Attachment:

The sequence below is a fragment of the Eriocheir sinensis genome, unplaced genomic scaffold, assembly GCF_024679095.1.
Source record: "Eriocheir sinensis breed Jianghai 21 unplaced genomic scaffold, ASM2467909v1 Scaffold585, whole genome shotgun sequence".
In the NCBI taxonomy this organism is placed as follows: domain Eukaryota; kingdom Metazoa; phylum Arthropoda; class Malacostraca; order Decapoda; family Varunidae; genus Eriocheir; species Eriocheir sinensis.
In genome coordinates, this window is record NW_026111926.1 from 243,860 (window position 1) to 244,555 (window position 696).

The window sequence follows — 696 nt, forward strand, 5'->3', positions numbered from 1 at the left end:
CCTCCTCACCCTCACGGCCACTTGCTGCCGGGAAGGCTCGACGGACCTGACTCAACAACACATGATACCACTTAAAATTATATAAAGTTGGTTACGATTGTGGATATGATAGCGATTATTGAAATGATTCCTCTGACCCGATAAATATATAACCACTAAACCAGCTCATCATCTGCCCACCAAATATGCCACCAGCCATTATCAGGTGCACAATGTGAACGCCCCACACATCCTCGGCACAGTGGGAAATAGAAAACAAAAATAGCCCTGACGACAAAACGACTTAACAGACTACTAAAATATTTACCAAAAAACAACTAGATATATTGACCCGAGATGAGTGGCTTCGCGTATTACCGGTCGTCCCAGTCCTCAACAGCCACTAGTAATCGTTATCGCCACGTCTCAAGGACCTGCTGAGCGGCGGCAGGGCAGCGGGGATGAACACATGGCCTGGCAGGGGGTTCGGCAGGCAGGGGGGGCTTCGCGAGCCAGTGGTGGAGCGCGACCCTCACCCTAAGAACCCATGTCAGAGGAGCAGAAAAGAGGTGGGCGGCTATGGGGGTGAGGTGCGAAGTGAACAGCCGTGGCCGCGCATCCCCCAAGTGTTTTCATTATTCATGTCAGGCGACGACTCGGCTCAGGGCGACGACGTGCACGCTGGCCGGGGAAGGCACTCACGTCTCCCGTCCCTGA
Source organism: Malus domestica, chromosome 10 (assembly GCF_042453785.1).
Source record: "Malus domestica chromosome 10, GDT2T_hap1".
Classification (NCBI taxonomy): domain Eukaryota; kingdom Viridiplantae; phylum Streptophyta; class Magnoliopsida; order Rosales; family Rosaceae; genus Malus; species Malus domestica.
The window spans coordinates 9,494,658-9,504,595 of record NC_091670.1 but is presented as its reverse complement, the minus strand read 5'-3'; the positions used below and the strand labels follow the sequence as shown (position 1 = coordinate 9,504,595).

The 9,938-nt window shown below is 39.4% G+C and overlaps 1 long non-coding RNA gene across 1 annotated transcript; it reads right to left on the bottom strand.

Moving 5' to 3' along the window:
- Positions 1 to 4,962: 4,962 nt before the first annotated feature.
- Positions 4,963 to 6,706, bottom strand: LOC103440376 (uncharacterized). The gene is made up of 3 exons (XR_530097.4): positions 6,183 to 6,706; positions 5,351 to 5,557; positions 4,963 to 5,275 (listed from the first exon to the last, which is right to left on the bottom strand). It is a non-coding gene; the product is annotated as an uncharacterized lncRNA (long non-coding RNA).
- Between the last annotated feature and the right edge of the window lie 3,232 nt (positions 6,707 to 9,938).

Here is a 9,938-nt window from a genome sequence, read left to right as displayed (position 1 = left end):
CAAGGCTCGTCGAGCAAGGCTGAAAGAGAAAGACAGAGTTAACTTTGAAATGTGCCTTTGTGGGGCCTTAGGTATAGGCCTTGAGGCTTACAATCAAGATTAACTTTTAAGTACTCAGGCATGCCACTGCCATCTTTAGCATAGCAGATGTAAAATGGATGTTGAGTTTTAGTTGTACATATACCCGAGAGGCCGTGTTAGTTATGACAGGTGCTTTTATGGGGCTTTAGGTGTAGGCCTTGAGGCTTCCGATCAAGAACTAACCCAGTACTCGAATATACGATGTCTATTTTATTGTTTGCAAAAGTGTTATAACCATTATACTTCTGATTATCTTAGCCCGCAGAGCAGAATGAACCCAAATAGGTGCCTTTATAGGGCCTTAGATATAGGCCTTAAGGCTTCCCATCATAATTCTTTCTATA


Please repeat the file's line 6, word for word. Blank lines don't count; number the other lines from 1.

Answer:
CCTCCTCACCCTCACGGCCACTTGCTGCCGGGAAGGCTCGACGGACCTGACTCAACAACACATGATACCACTTAAAATTATATAAAGTTGGTTACGATTGTGGATATGATAGCGATTATTGAAATGATTCCTCTGACCCGATAAATATATAACCACTAAACCAGCTCATCATCTGCCCACCAAATATGCCACCAGCCATTATCAGGTGCACAATGTGAACGCCCCACACATCCTCGGCACAGTGGGAAATAGAAAACAAAAATAGCCCTGACGACAAAACGACTTAACAGACTACTAAAATATTTACCAAAAAACAACTAGATATATTGACCCGAGATGAGTGGCTTCGCGTATTACCGGTCGTCCCAGTCCTCAACAGCCACTAGTAATCGTTATCGCCACGTCTCAAGGACCTGCTGAGCGGCGGCAGGGCAGCGGGGATGAACACATGGCCTGGCAGGGGGTTCGGCAGGCAGGGGGGGCTTCGCGAGCCAGTGGTGGAGCGCGACCCTCACCCTAAGAACCCATGTCAGAGGAGCAGAAAAGAGGTGGGCGGCTATGGGGGTGAGGTGCGAAGTGAACAGCCGTGGCCGCGCATCCCCCAAGTGTTTTCATTATTCATGTCAGGCGACGACTCGGCTCAGGGCGACGACGTGCACGCTGGCCGGGGAAGGCACTCACGTCTCCCGTCCCTGA